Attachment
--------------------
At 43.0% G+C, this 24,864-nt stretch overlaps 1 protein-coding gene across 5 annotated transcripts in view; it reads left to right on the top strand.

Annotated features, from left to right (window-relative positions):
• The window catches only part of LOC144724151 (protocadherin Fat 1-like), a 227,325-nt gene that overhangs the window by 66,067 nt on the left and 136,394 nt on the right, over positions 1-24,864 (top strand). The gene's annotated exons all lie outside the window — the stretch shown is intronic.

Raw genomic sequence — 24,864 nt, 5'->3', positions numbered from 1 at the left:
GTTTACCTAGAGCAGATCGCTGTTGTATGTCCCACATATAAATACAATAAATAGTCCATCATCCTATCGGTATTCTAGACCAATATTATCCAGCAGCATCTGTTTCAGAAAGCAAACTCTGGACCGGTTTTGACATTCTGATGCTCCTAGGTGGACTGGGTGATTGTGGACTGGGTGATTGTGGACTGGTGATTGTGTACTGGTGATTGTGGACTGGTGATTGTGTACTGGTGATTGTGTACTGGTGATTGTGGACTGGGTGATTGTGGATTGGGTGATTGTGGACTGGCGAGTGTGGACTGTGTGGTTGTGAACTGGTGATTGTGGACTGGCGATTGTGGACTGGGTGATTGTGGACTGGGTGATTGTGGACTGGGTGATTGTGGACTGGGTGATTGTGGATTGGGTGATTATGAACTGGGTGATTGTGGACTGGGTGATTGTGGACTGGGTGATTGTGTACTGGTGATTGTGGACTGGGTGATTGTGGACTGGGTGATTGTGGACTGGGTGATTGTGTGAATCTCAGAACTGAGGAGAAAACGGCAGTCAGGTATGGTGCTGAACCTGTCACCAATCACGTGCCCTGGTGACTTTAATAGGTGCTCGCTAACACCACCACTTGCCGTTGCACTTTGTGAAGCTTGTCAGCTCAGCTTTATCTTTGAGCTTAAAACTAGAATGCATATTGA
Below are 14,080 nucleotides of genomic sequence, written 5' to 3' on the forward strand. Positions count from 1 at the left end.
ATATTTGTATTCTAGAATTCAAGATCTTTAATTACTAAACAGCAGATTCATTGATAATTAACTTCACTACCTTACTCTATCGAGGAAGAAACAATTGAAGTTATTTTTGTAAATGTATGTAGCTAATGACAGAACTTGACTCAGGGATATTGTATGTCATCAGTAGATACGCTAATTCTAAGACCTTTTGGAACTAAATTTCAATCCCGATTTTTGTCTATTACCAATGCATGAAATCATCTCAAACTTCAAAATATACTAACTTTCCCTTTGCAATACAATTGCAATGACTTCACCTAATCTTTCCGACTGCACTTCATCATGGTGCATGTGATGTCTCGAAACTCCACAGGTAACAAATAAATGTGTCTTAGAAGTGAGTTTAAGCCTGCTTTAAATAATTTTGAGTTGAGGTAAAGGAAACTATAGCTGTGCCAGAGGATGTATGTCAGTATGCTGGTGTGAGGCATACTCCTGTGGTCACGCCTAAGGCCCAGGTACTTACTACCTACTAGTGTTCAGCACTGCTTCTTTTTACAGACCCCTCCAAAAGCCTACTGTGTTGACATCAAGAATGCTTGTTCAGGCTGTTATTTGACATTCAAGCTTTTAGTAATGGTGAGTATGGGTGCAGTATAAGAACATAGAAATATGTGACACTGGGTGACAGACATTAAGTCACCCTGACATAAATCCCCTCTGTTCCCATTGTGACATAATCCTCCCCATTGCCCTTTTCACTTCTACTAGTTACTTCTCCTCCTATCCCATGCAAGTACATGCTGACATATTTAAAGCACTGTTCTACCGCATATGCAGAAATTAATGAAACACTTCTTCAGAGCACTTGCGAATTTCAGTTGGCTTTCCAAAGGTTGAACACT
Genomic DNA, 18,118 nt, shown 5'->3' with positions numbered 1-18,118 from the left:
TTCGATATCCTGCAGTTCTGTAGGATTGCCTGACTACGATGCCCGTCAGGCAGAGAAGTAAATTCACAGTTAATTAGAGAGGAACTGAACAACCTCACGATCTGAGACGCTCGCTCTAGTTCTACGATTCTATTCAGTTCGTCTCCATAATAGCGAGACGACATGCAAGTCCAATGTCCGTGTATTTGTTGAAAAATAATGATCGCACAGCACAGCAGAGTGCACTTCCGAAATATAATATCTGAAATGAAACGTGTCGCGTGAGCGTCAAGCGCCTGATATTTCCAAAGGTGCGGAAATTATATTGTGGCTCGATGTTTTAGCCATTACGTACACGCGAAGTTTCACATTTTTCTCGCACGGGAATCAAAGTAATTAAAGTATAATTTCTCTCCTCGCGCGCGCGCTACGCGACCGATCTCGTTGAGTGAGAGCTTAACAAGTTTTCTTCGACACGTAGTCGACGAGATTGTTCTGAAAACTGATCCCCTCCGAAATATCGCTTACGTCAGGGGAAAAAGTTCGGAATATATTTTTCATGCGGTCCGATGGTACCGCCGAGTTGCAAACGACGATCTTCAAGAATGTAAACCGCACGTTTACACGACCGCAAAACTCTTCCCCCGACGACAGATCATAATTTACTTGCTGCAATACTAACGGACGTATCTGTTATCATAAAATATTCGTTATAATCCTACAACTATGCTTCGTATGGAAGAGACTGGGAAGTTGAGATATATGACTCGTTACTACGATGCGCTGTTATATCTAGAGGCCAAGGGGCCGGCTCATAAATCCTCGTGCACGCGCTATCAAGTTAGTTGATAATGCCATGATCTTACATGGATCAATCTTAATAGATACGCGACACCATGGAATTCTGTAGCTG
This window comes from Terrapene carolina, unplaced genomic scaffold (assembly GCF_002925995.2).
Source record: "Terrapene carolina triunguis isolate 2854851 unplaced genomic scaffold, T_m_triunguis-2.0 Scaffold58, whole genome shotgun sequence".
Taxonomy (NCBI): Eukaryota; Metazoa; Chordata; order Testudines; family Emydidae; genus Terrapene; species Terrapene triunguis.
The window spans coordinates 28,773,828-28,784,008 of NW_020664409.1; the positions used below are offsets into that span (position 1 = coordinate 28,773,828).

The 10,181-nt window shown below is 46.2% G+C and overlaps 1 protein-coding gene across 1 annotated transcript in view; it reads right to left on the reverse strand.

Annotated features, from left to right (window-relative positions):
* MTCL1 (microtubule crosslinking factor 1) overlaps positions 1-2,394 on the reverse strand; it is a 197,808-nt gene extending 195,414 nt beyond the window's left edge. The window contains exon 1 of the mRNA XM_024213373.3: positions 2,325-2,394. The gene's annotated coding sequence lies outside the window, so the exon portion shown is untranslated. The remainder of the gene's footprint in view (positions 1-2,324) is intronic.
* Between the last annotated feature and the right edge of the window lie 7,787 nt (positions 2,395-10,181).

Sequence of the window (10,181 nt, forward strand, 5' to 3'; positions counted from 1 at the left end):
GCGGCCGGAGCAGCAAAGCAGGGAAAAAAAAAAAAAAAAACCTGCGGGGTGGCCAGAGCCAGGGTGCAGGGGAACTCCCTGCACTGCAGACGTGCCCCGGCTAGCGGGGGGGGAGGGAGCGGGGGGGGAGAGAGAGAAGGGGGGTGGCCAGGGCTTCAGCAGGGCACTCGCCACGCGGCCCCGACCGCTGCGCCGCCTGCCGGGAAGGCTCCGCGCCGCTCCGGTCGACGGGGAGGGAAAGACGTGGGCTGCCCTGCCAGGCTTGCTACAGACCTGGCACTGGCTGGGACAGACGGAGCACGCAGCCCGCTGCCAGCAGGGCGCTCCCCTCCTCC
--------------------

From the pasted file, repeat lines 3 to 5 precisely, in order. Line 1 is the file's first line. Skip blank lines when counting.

• The window catches only part of LOC144724151 (protocadherin Fat 1-like), a 227,325-nt gene that overhangs the window by 66,067 nt on the left and 136,394 nt on the right, over positions 1-24,864 (top strand). The gene's annotated exons all lie outside the window — the stretch shown is intronic.

Raw genomic sequence — 24,864 nt, 5'->3', positions numbered from 1 at the left:
GTTTACCTAGAGCAGATCGCTGTTGTATGTCCCACATATAAATACAATAAATAGTCCATCATCCTATCGGTATTCTAGACCAATATTATCCAGCAGCATCTGTTTCAGAAAGCAAACTCTGGACCGGTTTTGACATTCTGATGCTCCTAGGTGGACTGGGTGATTGTGGACTGGGTGATTGTGGACTGGTGATTGTGTACTGGTGATTGTGGACTGGTGATTGTGTACTGGTGATTGTGTACTGGTGATTGTGGACTGGGTGATTGTGGATTGGGTGATTGTGGACTGGCGAGTGTGGACTGTGTGGTTGTGAACTGGTGATTGTGGACTGGCGATTGTGGACTGGGTGATTGTGGACTGGGTGATTGTGGACTGGGTGATTGTGGACTGGGTGATTGTGGATTGGGTGATTATGAACTGGGTGATTGTGGACTGGGTGATTGTGGACTGGGTGATTGTGTACTGGTGATTGTGGACTGGGTGATTGTGGACTGGGTGATTGTGGACTGGGTGATTGTGTGAATCTCAGAACTGAGGAGAAAACGGCAGTCAGGTATGGTGCTGAACCTGTCACCAATCACGTGCCCTGGTGACTTTAATAGGTGCTCGCTAACACCACCACTTGCCGTTGCACTTTGTGAAGCTTGTCAGCTCAGCTTTATCTTTGAGCTTAAAACTAGAATGCATATTGA